A Troubled China Needs Democracy

<i> Hall Gardner is a visiting professor of American government and comparative politics at the Johns Hopkins-Nanjing Center for Chinese and American Studies at Nanjing University</i>

Near the main gates of the Nanjing University campus, hundreds of people have crowded each day to read posters pasted over blackboards that normally announce the day’s events. Since the death of Hu Yaobang, regarded by many as a spokesperson for democracy until his ouster from the Central Committee in 1987 after student demonstrations, students throughout China have erected their own democracy walls.

The posters, generally written in hasty Chinese calligraphy, express varying political sentiments. Some of the posters have altered the text of classical Chinese poetry, giving the words a more relevant meaning. Others rewrite political slogans: Sun Yat Sen’s famous saying--”If the revolution is not successful, we must struggle again!”--has been transformed into “If the reforms are not successful, we must struggle again!” This refers to the fact that the Communist Party has begun to backtrack on the political reforms that it has implemented over the past 10 years.

Posters that criticize Chinese leader Deng Xiaoping have been quickly torn down by plainclothes public security agents. Some of the posters say that China needs more “openness,” referring to glasnost and the reforms of Mikhail S. Gorbachev in the Soviet Union. Most of the posters call for more democracy: “Hu Yaobang is dead; but democracy is not”; “The Chinese do not fear to live, why should they fear to die?” and “We want democracy now!”


China is in deep trouble. The Communist Party retrenchment is aimed at fostering centralization, controlling provincial governments, slowing down the overheated economy and squashing the demand for political reforms. Not enough progress has been made to release political prisoners, to compromise with the Dalai Lama over Tibetan autonomy and to end the state of animosity that exists between the mainland and Taiwan. There have been essentially two responses to China’s crisis. One is called the “new authoritarianism.” The other is the “pro-democracy” movement.

New authoritarianism has been favored by Communist Party General Secretary Zhao Ziyang in his call for a “new authority” to get the country rolling again by establishing a pure market economy led by a new class of technocratic entrepreneurs. The new authoritarians argue that China should emulate countries such as South Korea, Brazil and, ironically, Taiwan to deal with China’s tremendous problems: the inability to compete on the world market, its lack of advanced technology, its overpopulation, as well as the problems created by political and social dissent. The example countries, it is argued, were able to develop because of iron discipline and the repression of democratic sentiment. As uneducated peasants cannot comprehend the issues of population control or democracy, a strong, uncorruptable elite must bring the population bomb under control and make China capable of competing economically and militarily with the West and Japan.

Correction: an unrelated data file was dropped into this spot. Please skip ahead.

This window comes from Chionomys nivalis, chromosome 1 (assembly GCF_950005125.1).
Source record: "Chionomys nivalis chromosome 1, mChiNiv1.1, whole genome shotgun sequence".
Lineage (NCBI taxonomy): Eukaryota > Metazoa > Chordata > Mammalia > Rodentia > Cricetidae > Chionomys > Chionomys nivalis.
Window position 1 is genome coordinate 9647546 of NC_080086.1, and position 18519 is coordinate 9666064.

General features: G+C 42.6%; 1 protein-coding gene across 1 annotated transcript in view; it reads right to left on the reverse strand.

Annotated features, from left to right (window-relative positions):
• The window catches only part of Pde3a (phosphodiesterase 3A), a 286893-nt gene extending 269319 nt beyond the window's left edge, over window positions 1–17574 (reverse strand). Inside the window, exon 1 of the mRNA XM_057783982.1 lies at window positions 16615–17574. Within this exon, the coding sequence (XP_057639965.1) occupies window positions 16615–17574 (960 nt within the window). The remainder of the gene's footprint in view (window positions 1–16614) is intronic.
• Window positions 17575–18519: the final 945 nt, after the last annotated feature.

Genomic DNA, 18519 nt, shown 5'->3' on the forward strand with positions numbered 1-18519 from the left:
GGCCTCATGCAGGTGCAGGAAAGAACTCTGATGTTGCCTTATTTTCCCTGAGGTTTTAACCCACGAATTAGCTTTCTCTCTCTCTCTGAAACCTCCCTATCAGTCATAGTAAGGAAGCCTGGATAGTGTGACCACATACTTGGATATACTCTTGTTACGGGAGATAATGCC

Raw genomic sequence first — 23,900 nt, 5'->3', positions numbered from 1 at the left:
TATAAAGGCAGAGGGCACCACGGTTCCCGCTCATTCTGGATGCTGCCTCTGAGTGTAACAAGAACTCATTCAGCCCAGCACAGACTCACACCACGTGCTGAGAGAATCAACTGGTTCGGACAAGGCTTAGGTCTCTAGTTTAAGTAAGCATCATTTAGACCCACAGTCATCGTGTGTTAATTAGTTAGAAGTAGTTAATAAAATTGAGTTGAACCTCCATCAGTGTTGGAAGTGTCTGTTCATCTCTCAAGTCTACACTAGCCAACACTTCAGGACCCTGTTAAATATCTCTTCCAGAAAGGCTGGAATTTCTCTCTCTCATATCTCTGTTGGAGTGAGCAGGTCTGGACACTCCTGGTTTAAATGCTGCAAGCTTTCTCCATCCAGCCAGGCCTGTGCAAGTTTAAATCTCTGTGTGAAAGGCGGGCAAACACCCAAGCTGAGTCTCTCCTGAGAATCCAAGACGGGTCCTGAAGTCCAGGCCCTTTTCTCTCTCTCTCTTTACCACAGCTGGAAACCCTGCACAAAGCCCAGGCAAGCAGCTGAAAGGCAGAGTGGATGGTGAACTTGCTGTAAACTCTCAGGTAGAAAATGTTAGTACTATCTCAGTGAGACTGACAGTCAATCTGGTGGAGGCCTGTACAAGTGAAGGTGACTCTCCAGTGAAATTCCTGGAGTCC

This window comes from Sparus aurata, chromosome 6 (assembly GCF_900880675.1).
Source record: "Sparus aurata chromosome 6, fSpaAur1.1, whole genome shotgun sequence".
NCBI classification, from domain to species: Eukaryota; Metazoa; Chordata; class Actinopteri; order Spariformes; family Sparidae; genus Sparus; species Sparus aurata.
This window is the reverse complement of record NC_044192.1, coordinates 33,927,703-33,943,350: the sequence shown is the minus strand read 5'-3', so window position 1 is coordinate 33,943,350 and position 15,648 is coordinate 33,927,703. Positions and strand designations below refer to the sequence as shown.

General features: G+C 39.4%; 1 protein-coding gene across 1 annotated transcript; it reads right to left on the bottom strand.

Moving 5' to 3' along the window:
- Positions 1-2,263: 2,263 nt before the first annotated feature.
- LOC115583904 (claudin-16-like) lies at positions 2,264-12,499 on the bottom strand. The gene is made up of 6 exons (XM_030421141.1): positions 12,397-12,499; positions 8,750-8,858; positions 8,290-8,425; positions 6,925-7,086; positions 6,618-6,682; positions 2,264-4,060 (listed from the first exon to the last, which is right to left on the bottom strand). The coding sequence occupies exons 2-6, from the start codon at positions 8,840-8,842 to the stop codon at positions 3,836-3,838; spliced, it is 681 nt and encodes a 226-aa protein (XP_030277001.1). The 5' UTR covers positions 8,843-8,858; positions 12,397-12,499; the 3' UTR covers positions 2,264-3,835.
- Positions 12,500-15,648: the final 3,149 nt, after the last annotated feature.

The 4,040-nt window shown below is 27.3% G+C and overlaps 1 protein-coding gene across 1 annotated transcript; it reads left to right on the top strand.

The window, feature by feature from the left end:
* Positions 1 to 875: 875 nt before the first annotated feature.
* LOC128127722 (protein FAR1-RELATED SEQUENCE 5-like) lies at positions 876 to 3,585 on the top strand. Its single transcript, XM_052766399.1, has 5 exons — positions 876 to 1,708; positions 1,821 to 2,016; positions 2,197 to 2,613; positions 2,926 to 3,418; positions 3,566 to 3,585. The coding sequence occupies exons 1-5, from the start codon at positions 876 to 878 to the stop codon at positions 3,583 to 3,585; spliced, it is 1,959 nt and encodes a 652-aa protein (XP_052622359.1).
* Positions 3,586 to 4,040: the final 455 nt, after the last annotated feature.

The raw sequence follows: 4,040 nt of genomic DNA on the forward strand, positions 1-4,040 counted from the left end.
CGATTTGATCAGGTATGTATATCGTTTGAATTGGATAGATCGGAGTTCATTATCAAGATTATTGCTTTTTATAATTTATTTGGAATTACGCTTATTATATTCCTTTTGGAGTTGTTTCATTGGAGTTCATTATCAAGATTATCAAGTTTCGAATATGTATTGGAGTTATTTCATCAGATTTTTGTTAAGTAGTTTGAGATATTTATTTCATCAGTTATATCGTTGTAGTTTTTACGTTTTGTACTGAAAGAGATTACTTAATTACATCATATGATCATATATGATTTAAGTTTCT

On the other hand, the pro-democracy movement argues that the only way to resolve China’s tremendous difficulties is to expand, not retract, steps toward freedom of speech and assembly, freedom of movement, accountability of government through open and free elections and the non-discriminatory implementation of laws through an independent judiciary and a system of checks and balances. China’s severe population problems can be handled by mor intensive efforts in general and sex education. Its economic problems can be dealt with by greater economic liberalism, involving a mix of public managers, private entrepreneurs and worker’s cooperatives with shared ownership and control.

China does not need to militarize. As Fang Lizhi, the pro-democracy spokesman and astrophysicist, argues, China should call for the mutual renunciation of force as a means to settle its dispute with Taiwan. Additionally, China’s claim to Taiwan, its naval and nuclear-weapons buildup and its arms sales abroad can only further militarize the situation in Asia, impelling Japan, India and other states to augment their naval and military capabilities--a situation no one in Asia wants to see.

The new authoritarian claim that China lacks a democratic tradition is historically inaccurate. The fledgling movement for democracy was initiated between 1905-14, but unfortunately failed as China went into the period of “war lords.” While both the movement for democracy and the new authoritarians believe that the formation of a new middle and entrepreneurial class should be encouraged, such a class must not be able to take the law into its own hands, as implied by the new authoritarians. Thus, to prevent such a class from ruling “from above,” the movement for democracy must carefully interact with and educate grass-roots Chinese society to understand the process, principles and structures of democracy. It should study the strides taken by Chinese democracy in the past, and attempt to enlarge upon some of those successes and, of course, seek to avoid similar mistakes.

Without democratic accountability, the “new authoritarianism” differs very little from its Maoist predecessor. It’s time to give Chinese democracy a chance.